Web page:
The details of this scene of justice remain mysterious and are therefore disputed. Are the contestants arguing over whether or not a price has been paid for the killing of a man? They are said to wish to reach a conclusion from a ‘knowledgeable man’, but what, then, are the elders doing in the process? It seems that Homer describes the elders as holding the ‘sceptres of heralds’: is it the elders who then rush forwards and give judgements ‘one after another’? But if so, who is the ‘knowledgeable’ man? The people seem to be cheering on either party: are they, perhaps, the group who will decide by their shouts which elder is the ‘knowledgeable’ one and has given the best judgement? The contestants would then have to accept the opinion of the people’s favoured speaker. He in turn would receive the ‘two talents of gold’ on display in the middle of the meeting.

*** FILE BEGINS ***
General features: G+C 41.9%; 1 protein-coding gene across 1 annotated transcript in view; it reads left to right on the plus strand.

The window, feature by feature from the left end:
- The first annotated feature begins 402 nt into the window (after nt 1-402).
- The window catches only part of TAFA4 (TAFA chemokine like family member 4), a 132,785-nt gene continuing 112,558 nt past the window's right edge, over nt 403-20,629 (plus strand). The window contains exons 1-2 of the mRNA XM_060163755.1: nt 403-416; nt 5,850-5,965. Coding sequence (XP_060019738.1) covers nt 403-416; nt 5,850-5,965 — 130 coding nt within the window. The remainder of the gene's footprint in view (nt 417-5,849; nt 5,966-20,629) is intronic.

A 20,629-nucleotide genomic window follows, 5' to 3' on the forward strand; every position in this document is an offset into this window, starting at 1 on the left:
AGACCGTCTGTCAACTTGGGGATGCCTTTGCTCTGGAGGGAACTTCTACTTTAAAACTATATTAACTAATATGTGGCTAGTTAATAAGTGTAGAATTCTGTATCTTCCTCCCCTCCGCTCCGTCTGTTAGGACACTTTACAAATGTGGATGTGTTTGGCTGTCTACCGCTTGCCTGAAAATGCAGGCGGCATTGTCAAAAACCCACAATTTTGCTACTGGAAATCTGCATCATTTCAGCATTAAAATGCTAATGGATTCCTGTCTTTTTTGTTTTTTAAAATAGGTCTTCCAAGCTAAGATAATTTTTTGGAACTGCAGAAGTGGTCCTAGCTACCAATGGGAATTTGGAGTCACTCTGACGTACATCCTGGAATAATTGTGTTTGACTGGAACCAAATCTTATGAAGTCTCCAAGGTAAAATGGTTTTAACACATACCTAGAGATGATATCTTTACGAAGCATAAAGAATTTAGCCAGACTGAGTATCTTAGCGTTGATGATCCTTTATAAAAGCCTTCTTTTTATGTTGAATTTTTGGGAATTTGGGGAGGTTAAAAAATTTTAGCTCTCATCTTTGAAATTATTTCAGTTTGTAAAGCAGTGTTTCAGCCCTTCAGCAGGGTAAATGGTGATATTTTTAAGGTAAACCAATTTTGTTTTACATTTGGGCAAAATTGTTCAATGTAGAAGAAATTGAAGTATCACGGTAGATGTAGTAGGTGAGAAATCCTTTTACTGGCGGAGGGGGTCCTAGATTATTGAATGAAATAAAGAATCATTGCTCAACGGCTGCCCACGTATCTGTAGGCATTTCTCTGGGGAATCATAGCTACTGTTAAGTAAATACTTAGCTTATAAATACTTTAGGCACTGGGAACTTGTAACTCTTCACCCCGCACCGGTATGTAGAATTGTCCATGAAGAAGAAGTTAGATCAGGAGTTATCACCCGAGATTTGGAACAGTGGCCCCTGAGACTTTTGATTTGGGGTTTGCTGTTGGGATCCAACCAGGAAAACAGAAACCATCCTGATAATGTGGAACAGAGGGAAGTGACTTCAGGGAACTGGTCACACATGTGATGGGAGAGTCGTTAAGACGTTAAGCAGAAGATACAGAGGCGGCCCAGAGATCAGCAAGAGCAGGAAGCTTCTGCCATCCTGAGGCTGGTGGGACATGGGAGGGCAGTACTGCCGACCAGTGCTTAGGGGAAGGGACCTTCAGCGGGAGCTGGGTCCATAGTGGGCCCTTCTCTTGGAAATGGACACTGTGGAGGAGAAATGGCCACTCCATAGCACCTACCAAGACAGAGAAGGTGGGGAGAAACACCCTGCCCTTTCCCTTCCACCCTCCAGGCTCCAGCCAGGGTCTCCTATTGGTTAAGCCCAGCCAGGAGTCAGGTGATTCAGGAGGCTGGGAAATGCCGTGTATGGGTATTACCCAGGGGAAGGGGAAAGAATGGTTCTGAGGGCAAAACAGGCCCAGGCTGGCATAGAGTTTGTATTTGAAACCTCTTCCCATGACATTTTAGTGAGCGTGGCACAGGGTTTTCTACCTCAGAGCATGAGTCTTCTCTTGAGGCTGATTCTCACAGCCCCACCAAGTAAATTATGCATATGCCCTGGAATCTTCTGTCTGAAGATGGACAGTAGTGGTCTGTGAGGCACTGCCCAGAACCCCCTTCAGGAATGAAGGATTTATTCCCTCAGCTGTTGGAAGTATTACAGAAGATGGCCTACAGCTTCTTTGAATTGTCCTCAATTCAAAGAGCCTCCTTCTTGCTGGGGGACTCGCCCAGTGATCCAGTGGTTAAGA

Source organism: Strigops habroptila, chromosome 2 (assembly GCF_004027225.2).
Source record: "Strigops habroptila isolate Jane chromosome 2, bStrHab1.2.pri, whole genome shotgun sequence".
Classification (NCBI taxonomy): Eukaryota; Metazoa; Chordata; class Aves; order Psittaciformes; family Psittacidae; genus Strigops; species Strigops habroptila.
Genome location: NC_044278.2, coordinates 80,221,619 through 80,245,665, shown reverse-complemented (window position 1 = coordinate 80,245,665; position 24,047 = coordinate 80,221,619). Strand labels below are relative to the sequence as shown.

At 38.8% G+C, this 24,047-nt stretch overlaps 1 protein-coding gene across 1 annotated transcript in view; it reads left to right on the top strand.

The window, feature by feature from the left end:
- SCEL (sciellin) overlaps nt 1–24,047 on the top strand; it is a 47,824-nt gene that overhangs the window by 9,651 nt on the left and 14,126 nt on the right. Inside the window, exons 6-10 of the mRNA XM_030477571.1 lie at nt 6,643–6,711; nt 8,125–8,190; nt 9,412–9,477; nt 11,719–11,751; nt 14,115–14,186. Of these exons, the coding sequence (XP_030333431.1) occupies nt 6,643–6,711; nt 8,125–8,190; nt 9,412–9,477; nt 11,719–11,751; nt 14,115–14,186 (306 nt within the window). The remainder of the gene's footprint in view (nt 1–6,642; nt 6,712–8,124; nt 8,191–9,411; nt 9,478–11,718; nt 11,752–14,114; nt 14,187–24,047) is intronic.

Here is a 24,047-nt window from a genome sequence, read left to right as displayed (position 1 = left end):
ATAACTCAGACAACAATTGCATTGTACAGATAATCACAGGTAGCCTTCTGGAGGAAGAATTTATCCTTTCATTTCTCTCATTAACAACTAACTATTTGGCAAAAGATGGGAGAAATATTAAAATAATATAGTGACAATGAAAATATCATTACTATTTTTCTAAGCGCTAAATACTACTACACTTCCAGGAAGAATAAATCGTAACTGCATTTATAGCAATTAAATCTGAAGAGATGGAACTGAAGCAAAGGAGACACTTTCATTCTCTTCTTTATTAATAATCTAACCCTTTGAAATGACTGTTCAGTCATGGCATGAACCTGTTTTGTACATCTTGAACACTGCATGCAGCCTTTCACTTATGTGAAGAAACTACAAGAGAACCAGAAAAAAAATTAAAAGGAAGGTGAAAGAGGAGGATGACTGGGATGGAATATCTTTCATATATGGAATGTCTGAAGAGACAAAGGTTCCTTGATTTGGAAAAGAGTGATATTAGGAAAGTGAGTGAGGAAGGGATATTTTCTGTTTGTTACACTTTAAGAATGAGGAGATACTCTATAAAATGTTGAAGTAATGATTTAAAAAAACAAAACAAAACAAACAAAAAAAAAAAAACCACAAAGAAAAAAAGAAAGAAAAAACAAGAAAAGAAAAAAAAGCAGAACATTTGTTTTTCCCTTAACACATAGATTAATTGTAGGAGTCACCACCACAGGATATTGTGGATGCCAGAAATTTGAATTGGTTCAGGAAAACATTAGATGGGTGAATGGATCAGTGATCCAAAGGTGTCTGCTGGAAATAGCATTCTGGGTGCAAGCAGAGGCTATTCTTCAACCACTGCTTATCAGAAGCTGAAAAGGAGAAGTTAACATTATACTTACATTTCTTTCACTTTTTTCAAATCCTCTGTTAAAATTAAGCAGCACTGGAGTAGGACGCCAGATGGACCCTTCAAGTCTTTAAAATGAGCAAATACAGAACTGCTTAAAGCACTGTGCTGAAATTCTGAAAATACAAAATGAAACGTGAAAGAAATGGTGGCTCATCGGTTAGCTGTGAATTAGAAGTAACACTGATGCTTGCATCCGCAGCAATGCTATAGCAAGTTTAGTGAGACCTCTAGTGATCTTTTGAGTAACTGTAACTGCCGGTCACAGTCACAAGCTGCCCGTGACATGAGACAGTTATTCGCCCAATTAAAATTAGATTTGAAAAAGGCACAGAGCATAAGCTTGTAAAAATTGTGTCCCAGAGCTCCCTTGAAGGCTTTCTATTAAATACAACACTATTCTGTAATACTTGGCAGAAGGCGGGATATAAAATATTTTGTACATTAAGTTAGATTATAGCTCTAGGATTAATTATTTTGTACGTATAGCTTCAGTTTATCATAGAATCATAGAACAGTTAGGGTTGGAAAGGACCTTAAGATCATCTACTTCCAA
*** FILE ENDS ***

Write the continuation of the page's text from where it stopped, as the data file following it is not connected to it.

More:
There is no single king in this scene and so it reads like Homer’s invention on the model of something seen in his own non-monarchical lifetime. A murder was a spectacular event, of obvious concern to people at large. The people’s presence and noisy participation are certain here, in the oldest surviving scene of the giving of justice in Greek. Homer’s audience would surely recognize the details, but one achievement of the next three centuries was to be the bringing of this process under written law before juries who would consist of ordinary people. As we shall see, the ‘two talents’ were duly removed from the middle of the proceedings, in Athens and many Greek cities and also, at least in theory, from the judicial process at Rome.